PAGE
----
November 10th, 2005

new chi

Victorian cats and Edwardian dogs

The first day of subscription gathering went quite well. I sincerely hope it goes even better today. If you indicated interest but haven't yet subscribed to Sirenia Digest, the monthly erotic vignette subscription service, just click here. You should read the FAQ, then proceed to the "subscribe" page. I'm really quite excited about this project. My thanks to everyone who has subscribed so far. By the way, if you wish your subscription to be delivered to a different e-mail address than the one on your PayPal account, please e-mail Spooky ( and she'll see it goes where you want it to go.

I really am very curious about Kate Wilhelm's rationale for telling aspiring sf/fantasy writers to avoid contractions unless absolutely necessary. I've been paging through my favourite sf stories and novels, just to be sure my memories were correct. They are. Contractions galore. And I like contractions. I use them as often as I can. They make otherwise rigid, unnaturally formal prose into something that seems more like the way people think and speak. If a character says, "I cannot possibly do that. I do not know why you would ask me to!" it means quite a different thing than if the character says "I can't possibly do that. I don't know why you'd ask me to!." The presence or absence of contractions changes the mood and something fundamental about the character. This seems obvious to me. I have noticed that lots and lots of newer sf tales are almost (and oddly) devoid of contractions, so I assume this is becoming some sort of conventional wisdom. Me, I shall stick with my contractions, at least until they pry them from my cold, dead hands, and I suggest you do likewise.

The writing didn't go so well yesterday. For one thing, I was far too excited about Sirenia Digest to focus for very long, and, for another, I'd reached a point, so near THE END, where I have to be absolutely certain of what happens next and what the repercussions will be. I wrote only 229 words on Chapter Ten. At least they're 229 good words. I expect to do better today. I sort of have to. I have to finish this book and get Threshold proofed for the mass-market paperback edition before December 1st. Time's a wastin'. After the writing yesterday, we took Sophie to the park again. As soon as we arrived, we were greeted by an enormous hawk. I'm not sure of the species, and we have several, but it was a glorious bird. Sadly, Sophie's park experience was ruined yesterday by some fekkik who showed up with five rowdy English setters that he couldn't be bothered to control. At one point, we had to literally beat one back with a stick. Shortly afterwards, many of the other dog owners in the park converged on him. I don't know what was said, but he took his doggy thugs and left soon after. Atlanta has a leash law for a reason. I'm thinking of printing up fliers and taping them to trees all around the park, reminding people there's a $150 fine for letting dogs run wild in a park that is meant for more things than dog frolicking. I've nothing against dogs, mind you. Though I'm a "cat person," I rather like them. Ah, well...the weather was nice, anyway. We got up into the low eighties yesterday. Today, I think they're calling for mid-sixties. That's autumn in Georgia. Back home, after dinner Spooky and I celebrated the launch of the erotica thingy with French absinthe and Indonesian cloves. Much later, I watched Miller's Crossing on FMC. It's on my list of the 100 best movies ever, and it was the perfect way to end the day. I went to bed about 3 a.m. and lay awake another half hour, thinking about the book and the dash to THE END.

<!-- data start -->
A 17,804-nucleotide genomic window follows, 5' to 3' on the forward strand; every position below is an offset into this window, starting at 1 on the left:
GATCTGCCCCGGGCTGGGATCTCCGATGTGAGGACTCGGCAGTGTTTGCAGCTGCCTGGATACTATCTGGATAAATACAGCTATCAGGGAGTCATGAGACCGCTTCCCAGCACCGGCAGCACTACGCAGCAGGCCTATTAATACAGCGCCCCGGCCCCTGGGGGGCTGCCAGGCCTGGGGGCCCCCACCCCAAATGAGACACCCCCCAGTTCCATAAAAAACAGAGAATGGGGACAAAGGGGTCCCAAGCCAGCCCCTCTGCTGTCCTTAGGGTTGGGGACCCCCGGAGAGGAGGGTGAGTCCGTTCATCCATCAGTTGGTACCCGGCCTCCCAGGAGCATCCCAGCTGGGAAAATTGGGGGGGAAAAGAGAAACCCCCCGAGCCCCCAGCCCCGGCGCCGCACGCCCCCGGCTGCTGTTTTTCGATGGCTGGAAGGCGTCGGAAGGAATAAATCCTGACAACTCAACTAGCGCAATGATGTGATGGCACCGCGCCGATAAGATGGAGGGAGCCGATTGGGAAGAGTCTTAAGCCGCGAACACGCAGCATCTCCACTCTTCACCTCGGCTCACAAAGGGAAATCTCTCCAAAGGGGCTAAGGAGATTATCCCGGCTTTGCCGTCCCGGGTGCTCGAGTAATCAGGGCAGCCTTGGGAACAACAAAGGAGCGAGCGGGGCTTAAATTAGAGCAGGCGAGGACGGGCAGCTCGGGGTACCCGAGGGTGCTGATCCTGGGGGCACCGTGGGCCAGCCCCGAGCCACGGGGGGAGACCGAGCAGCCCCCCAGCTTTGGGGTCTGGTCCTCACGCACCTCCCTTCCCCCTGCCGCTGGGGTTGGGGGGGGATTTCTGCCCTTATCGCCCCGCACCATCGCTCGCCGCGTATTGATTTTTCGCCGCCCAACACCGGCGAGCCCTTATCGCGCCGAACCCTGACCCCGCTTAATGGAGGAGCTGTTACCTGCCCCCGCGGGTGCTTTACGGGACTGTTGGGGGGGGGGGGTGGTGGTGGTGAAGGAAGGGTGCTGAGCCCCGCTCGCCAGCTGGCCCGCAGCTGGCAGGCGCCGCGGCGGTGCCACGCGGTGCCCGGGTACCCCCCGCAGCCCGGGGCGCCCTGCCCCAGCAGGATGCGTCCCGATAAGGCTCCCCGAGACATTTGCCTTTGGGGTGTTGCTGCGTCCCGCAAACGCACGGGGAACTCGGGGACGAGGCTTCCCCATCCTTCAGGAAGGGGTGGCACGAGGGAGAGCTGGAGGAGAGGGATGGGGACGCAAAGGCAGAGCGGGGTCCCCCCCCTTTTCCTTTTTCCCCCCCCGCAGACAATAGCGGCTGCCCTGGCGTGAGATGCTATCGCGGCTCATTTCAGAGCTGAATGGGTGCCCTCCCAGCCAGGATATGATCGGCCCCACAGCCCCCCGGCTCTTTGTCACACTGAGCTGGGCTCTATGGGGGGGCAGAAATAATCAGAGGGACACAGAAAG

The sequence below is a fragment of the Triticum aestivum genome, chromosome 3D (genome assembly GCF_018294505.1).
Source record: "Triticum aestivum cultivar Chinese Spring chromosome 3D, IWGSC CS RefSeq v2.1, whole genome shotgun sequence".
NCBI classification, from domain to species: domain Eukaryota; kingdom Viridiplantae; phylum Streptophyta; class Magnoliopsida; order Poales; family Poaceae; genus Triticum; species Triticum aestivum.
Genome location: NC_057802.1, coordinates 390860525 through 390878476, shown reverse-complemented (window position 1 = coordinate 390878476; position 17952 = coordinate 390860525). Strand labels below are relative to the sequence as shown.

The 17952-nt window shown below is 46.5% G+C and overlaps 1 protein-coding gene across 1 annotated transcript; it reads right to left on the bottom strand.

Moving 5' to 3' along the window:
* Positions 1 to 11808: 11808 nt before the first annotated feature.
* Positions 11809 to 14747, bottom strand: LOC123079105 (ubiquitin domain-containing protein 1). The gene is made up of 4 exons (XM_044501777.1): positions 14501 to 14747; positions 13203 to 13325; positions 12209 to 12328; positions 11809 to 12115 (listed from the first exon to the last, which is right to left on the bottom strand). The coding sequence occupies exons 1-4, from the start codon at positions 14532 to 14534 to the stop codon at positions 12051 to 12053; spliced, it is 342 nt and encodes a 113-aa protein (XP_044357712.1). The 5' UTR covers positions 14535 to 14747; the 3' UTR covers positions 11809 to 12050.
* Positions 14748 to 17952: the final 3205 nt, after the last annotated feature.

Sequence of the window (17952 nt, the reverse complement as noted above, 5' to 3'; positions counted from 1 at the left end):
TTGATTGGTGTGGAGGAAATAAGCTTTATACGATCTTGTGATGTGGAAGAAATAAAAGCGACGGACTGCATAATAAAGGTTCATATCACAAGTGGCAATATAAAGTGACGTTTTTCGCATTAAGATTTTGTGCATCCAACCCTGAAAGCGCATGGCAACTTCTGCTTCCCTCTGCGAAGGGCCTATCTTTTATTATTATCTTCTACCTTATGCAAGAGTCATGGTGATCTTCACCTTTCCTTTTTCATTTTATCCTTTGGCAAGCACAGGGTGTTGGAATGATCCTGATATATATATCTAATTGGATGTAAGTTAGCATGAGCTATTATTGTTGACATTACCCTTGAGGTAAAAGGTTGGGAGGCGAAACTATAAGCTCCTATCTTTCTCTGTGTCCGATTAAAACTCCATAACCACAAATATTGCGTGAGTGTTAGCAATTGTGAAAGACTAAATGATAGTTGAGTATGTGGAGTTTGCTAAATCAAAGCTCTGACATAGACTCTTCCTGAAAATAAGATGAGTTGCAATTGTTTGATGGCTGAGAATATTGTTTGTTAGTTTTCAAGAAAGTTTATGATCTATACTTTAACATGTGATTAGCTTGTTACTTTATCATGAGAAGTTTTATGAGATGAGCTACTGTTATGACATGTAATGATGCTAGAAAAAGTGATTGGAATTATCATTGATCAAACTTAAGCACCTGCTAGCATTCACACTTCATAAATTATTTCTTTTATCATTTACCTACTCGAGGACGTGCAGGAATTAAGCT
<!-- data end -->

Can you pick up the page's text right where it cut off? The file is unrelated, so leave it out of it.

Oh, I also started work on an e-mail interview last night and was reminded that Anita Nicker, who interviewed me for Subterranean, will soon be interviewing me for the subpress newsletter, and we have to arrange a meeting. I don't like doing face-to-face interviews, but Anita's drad, so it's okay.

It's not bad enough that the Kansas Board of Education is actively dumbing down science classes and promoting creationism. No. To prove beyond any shadow of a doubt that they have no fear whatsoever of being laughed at or of churning out scientifically illiterate graduates, the Board has now rewritten "the definition of science, so that it is no longer limited to the search for natural explanations of phenomena." (for the full article, click here). Back in the eighties, creationists tried to redefine religion to make it more scientific. Having failed, they're apparently now determined to cut to the chase and redefine science! Just how far do these dolts have to go before the idiocy they inflict upon students becomes something criminal? Farther than this, it would seem. I shudder to think.

Okay, well it's time to write. Remember — subscribe today!